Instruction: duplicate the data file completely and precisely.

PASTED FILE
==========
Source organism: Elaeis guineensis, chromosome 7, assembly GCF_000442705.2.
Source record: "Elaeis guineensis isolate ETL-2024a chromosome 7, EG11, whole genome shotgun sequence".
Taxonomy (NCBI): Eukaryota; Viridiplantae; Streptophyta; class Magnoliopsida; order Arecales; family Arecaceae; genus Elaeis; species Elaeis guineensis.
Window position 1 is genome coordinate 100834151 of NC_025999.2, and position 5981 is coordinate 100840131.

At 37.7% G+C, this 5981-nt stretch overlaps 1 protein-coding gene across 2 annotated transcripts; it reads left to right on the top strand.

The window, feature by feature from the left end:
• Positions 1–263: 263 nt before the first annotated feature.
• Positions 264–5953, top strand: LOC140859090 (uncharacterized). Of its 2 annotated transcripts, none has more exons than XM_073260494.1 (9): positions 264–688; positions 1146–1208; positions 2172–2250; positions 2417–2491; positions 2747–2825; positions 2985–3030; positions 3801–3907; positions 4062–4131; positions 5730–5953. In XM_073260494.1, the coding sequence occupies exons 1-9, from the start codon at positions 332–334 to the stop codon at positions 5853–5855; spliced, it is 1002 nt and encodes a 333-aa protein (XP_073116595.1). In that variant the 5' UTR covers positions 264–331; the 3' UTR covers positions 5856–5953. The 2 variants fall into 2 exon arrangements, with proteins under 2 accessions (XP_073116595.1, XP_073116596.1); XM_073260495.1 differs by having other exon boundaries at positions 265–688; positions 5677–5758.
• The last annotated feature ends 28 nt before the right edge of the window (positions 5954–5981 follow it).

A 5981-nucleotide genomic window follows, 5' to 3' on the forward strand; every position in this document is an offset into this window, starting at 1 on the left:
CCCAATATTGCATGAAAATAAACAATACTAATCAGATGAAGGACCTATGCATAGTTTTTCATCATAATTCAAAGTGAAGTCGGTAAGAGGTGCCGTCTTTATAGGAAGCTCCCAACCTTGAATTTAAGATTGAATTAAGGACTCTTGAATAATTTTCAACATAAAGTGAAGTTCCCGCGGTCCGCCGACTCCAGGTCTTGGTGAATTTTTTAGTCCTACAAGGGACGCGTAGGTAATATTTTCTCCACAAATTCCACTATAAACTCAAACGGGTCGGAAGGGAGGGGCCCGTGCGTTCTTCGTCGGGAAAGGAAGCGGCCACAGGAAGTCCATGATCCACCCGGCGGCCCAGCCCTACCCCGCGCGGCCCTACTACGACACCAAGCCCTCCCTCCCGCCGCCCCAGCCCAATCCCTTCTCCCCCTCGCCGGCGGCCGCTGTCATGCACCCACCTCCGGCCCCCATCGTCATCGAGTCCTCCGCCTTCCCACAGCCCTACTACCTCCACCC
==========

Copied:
Source organism: Elaeis guineensis, chromosome 7, assembly GCF_000442705.2.
Source record: "Elaeis guineensis isolate ETL-2024a chromosome 7, EG11, whole genome shotgun sequence".
Taxonomy (NCBI): Eukaryota; Viridiplantae; Streptophyta; class Magnoliopsida; order Arecales; family Arecaceae; genus Elaeis; species Elaeis guineensis.
Window position 1 is genome coordinate 100834151 of NC_025999.2, and position 5981 is coordinate 100840131.

At 37.7% G+C, this 5981-nt stretch overlaps 1 protein-coding gene across 2 annotated transcripts; it reads left to right on the top strand.

The window, feature by feature from the left end:
• Positions 1–263: 263 nt before the first annotated feature.
• Positions 264–5953, top strand: LOC140859090 (uncharacterized). Of its 2 annotated transcripts, none has more exons than XM_073260494.1 (9): positions 264–688; positions 1146–1208; positions 2172–2250; positions 2417–2491; positions 2747–2825; positions 2985–3030; positions 3801–3907; positions 4062–4131; positions 5730–5953. In XM_073260494.1, the coding sequence occupies exons 1-9, from the start codon at positions 332–334 to the stop codon at positions 5853–5855; spliced, it is 1002 nt and encodes a 333-aa protein (XP_073116595.1). In that variant the 5' UTR covers positions 264–331; the 3' UTR covers positions 5856–5953. The 2 variants fall into 2 exon arrangements, with proteins under 2 accessions (XP_073116595.1, XP_073116596.1); XM_073260495.1 differs by having other exon boundaries at positions 265–688; positions 5677–5758.
• The last annotated feature ends 28 nt before the right edge of the window (positions 5954–5981 follow it).

A 5981-nucleotide genomic window follows, 5' to 3' on the forward strand; every position in this document is an offset into this window, starting at 1 on the left:
CCCAATATTGCATGAAAATAAACAATACTAATCAGATGAAGGACCTATGCATAGTTTTTCATCATAATTCAAAGTGAAGTCGGTAAGAGGTGCCGTCTTTATAGGAAGCTCCCAACCTTGAATTTAAGATTGAATTAAGGACTCTTGAATAATTTTCAACATAAAGTGAAGTTCCCGCGGTCCGCCGACTCCAGGTCTTGGTGAATTTTTTAGTCCTACAAGGGACGCGTAGGTAATATTTTCTCCACAAATTCCACTATAAACTCAAACGGGTCGGAAGGGAGGGGCCCGTGCGTTCTTCGTCGGGAAAGGAAGCGGCCACAGGAAGTCCATGATCCACCCGGCGGCCCAGCCCTACCCCGCGCGGCCCTACTACGACACCAAGCCCTCCCTCCCGCCGCCCCAGCCCAATCCCTTCTCCCCCTCGCCGGCGGCCGCTGTCATGCACCCACCTCCGGCCCCCATCGTCATCGAGTCCTCCGCCTTCCCACAGCCCTACTACCTCCACCC